PepsiCo is once again learning the risks of celebrity partnerships after an ad for Mountain Dew was criticized for portraying racial stereotypes and making light of violence toward women.
The soda and snack food company said it immediately pulled the 60-second spot after learning that people found it was offensive. The ad was part of a series developed by African-American rapper Tyler, The Creator, and depicted a battered white woman on crutches being urged to identify a suspect out of a lineup of black men.
A goat character known as Felicia is included in the lineup and makes threatening comments to the woman, such as “Ya better not snitch on a playa” and “Keep ya mouth shut.”
The woman eventually screams “I can’t do this, no no no!” and runs away. The word “do” is in apparent reference to the soft drink’s “Dew It” slogan.
Mountain Dew, known for its neon color and high caffeine content, is generally marketed to younger men and sometimes attempts to have edgier ads. But the controversy over the company’s latest spot illustrates the fine line that companies must walk when trying to be hip.
It’s not the first time a major brand has taken heat after trying to align itself with a celebrity to appeal to younger consumers.
In fact, Mountain Dew also was criticized recently because of its endorsement deal with Lil Wayne, whose rap lyrics compared a rough sex act to the tortuous death of Emmett Till, a black teen who was murdered in 1955 for allegedly whistling at a white woman. And last month, Reebok also ended its relationship with Rick Ross after he rapped about giving a woman a drug to have his way with her. Women’s groups and rape victims issued petitions in protest.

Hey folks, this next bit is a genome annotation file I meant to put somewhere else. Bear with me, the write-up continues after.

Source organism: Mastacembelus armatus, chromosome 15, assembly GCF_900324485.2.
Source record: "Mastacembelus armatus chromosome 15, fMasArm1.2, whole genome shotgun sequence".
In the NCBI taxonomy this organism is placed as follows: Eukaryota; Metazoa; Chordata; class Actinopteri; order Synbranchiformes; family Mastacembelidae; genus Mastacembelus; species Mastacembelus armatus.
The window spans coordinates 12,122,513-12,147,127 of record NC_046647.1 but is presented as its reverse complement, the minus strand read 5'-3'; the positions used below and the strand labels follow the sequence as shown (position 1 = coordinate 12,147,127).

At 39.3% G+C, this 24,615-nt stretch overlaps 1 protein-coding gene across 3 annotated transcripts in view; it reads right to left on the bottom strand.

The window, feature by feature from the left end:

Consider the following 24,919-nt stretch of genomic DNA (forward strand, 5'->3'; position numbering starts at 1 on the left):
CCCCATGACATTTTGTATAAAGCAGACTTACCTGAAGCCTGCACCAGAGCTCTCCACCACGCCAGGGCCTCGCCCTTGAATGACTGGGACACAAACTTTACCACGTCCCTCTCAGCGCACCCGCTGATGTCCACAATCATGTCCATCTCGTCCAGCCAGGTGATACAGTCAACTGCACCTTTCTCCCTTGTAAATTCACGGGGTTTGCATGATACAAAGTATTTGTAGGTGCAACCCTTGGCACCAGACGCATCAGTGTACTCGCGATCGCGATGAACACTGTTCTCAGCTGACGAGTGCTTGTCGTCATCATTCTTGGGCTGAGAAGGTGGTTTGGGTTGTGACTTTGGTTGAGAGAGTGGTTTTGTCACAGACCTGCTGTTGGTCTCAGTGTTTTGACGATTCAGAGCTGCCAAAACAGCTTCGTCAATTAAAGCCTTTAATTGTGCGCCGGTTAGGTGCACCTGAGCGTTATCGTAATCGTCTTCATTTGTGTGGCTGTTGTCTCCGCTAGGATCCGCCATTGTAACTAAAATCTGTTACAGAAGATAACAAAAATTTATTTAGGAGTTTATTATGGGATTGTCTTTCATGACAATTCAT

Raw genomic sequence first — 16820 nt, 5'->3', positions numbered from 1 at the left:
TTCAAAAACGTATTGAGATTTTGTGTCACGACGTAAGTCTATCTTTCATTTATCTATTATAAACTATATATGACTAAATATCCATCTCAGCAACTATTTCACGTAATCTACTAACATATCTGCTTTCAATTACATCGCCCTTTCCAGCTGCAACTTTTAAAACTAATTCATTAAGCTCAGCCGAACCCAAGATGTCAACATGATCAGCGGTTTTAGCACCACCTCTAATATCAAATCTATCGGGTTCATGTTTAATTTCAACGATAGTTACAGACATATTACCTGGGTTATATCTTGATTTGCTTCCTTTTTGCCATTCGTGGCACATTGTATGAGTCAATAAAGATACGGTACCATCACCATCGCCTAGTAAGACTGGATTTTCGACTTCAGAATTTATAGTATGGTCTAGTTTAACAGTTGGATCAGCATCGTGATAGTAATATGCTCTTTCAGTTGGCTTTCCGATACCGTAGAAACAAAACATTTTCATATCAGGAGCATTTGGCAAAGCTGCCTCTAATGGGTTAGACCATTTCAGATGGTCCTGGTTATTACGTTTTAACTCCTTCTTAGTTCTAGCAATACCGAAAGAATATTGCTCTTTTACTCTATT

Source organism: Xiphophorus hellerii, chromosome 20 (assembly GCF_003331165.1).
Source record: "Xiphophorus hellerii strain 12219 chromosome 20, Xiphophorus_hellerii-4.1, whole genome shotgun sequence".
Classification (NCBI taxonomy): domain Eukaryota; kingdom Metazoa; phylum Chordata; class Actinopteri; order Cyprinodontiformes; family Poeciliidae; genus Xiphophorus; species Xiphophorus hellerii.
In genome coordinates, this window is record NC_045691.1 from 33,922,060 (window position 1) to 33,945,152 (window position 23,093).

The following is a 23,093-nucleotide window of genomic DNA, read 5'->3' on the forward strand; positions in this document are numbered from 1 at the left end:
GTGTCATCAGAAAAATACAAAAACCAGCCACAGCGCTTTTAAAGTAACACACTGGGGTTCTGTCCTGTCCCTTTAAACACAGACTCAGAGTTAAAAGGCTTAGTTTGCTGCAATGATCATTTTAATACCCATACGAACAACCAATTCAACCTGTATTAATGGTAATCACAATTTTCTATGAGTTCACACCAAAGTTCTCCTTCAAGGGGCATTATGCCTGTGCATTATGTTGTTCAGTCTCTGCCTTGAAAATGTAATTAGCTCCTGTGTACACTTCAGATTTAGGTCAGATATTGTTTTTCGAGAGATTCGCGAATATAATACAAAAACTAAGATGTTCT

“For brands that are going after a young demographic, they’re always walking that fine line between getting in trouble and appealing to their audience,” said Laura Ries, president of Ries & Ries, a marketing firm based in Atlanta.
If PepsiCo had created an ad for Mountain Dew, Ries said it might not have been considered edgy or cool. But by handing over control to a celebrity, she said the company ran the risk of having an ad that wasn’t appropriate.
PepsiCo Inc., based in Purchase, N.Y., apologized in a statement and said it understood how the ad could be offensive.
Jen Ryan, a spokeswoman for PepsiCo, said the company learned from its consumer relations team on Tuesday that people found the ad offensive. She said the company was told by Tyler that he would remove it from his YouTube channel as well.
Ryan said that Tyler had “final approval” over the ad but did not know the details of PepsiCo’s involvement. The ad was never intended to run on TV, she said.
A publicist for Tyler, the Creator did not immediately respond to a message seeking comment. His raps have been criticized for being misogynistic and homophobic at times but he has also expressed support for the singer Frank Ocean, who revealed he was bisexual.